Feline distemper discovered at Washington County shelter

13 animals euthanized

July 23, 2008|By HEATHER KEELS

HAGERSTOWN -- The Humane Society of Washington County euthanized 11 kittens and two adult cats in recent days after they showed symptoms of a highly contagious, deadly gastrointestinal disease, organization spokeswoman Katherine Cooker said.

The shelter's other 110 cats have been quarantined, and the cat adoption area and housing units will be closed until it is deemed safe to reopen them, Cooker said.

The disease, known as panleukopenia or "feline distemper," was apparently brought into the shelter by a stray cat, she said.

"That means the disease is in the outside cat population," Humane Society of Washington County Executive Director Paul Miller said in a news release. "The public must be aware of the potential for their own cats to pick up the disease if they let their personal pets outside around other cats."

Although highly contagious between cats, the virus is not contagious to humans, Cooker said.

Cooker recommended local cat owners keep their cats indoors and ensure they are up-to-date on their immunizations. A feline distemper vaccine is commonly given to kittens in a series of shots beginning when they are 8 weeks old, and cats should be brought back in for a vaccine booster each year, a Park Circle Animal Hospital spokeswoman said.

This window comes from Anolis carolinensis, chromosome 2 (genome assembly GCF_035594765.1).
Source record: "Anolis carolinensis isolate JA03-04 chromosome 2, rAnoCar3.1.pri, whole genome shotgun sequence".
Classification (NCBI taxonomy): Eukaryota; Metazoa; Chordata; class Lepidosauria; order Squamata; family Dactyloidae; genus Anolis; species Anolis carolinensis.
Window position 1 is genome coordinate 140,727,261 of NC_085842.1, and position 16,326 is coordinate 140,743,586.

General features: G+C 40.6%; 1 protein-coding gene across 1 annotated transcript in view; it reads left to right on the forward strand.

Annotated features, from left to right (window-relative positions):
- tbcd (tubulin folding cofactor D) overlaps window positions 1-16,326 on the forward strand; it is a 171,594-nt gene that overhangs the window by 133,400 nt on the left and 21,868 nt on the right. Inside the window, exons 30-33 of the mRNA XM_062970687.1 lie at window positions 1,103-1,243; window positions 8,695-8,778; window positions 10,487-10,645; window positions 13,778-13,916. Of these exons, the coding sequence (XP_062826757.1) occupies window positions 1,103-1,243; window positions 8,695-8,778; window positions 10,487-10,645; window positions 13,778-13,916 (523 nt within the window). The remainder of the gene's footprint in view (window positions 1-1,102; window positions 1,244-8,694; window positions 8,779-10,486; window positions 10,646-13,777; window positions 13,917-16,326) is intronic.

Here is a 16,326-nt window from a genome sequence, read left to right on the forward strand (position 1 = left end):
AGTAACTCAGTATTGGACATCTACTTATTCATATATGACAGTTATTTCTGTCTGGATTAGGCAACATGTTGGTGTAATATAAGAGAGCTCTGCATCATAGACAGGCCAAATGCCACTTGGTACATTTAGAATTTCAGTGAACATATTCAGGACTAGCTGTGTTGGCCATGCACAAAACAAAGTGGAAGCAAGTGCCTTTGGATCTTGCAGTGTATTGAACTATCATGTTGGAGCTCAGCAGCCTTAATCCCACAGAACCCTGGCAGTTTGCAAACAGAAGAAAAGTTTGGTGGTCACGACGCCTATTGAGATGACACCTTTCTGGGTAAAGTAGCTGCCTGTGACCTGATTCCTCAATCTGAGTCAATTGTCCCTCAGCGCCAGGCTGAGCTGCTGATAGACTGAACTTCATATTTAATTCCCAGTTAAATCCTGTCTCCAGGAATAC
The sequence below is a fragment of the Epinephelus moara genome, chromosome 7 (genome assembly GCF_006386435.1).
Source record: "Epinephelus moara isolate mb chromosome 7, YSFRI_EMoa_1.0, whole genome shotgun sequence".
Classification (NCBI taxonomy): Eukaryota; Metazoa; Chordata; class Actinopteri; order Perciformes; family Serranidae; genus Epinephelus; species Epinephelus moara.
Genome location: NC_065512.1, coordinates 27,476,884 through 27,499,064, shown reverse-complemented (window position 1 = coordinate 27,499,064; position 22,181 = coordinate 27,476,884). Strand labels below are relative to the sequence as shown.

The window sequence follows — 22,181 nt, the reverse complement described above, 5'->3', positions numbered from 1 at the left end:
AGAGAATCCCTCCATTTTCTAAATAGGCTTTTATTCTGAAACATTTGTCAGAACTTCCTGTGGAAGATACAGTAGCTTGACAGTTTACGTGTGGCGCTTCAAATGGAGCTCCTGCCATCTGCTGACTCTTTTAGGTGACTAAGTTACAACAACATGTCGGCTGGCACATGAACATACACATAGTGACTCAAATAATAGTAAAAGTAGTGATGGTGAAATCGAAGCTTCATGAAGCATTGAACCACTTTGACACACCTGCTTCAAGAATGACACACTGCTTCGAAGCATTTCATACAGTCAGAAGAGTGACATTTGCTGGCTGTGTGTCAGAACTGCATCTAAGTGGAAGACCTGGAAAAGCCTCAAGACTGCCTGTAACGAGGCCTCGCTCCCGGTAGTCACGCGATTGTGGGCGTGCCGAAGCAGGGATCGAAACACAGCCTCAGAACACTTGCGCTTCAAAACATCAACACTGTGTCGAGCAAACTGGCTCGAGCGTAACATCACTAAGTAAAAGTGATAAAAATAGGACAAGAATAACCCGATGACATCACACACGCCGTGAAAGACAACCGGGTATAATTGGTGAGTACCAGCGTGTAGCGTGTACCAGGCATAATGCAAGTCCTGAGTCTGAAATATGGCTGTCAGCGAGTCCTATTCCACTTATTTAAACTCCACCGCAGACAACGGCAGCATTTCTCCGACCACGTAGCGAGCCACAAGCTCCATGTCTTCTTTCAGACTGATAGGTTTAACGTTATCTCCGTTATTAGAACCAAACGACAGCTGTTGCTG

The disease is especially serious for very young and very old cats, Cooker said. Symptoms include weakness, lethargy, vomiting, dehydration and diarrhea, Cooker said. She recommended that cat owners who notice these symptoms contact their veterinarians immediately.

Panleukopenia is spread through direct contact with an infected cat's body secretions, such as urine, feces or vomit, or with items that can absorb the virus, such as clothing, shoes, bedding or grass, Cooker said. The virus can live in the environment for up to a year and does not respond to common disinfectants such as Lysol, Listerine or alcohol, she said. To destroy the virus, the infected area must be burned or disinfected with a dilute bleach solution of one part bleach to 32 parts water, she said.

The Herald-Mail Articles